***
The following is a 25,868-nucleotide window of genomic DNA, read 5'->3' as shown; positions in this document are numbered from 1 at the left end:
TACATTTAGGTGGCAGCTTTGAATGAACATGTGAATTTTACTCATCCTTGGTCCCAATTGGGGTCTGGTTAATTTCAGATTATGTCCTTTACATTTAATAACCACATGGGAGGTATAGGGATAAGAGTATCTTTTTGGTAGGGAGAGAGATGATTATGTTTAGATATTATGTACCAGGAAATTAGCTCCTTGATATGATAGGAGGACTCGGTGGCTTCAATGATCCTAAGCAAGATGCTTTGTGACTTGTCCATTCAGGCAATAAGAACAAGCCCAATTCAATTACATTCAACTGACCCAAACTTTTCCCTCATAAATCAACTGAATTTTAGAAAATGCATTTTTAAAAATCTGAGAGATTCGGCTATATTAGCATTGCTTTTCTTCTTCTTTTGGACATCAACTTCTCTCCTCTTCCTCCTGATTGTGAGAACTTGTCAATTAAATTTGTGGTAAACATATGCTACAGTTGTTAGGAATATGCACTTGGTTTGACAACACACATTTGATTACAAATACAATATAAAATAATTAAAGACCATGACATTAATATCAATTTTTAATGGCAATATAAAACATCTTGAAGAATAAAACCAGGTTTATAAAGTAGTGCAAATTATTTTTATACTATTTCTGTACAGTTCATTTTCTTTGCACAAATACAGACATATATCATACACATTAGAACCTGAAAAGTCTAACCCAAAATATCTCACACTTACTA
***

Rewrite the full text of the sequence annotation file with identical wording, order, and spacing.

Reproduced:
The following is a 25,868-nucleotide window of genomic DNA, read 5'->3' as shown; positions in this document are numbered from 1 at the left end:
TACATTTAGGTGGCAGCTTTGAATGAACATGTGAATTTTACTCATCCTTGGTCCCAATTGGGGTCTGGTTAATTTCAGATTATGTCCTTTACATTTAATAACCACATGGGAGGTATAGGGATAAGAGTATCTTTTTGGTAGGGAGAGAGATGATTATGTTTAGATATTATGTACCAGGAAATTAGCTCCTTGATATGATAGGAGGACTCGGTGGCTTCAATGATCCTAAGCAAGATGCTTTGTGACTTGTCCATTCAGGCAATAAGAACAAGCCCAATTCAATTACATTCAACTGACCCAAACTTTTCCCTCATAAATCAACTGAATTTTAGAAAATGCATTTTTAAAAATCTGAGAGATTCGGCTATATTAGCATTGCTTTTCTTCTTCTTTTGGACATCAACTTCTCTCCTCTTCCTCCTGATTGTGAGAACTTGTCAATTAAATTTGTGGTAAACATATGCTACAGTTGTTAGGAATATGCACTTGGTTTGACAACACACATTTGATTACAAATACAATATAAAATAATTAAAGACCATGACATTAATATCAATTTTTAATGGCAATATAAAACATCTTGAAGAATAAAACCAGGTTTATAAAGTAGTGCAAATTATTTTTATACTATTTCTGTACAGTTCATTTTCTTTGCACAAATACAGACATATATCATACACATTAGAACCTGAAAAGTCTAACCCAAAATATCTCACACTTACTA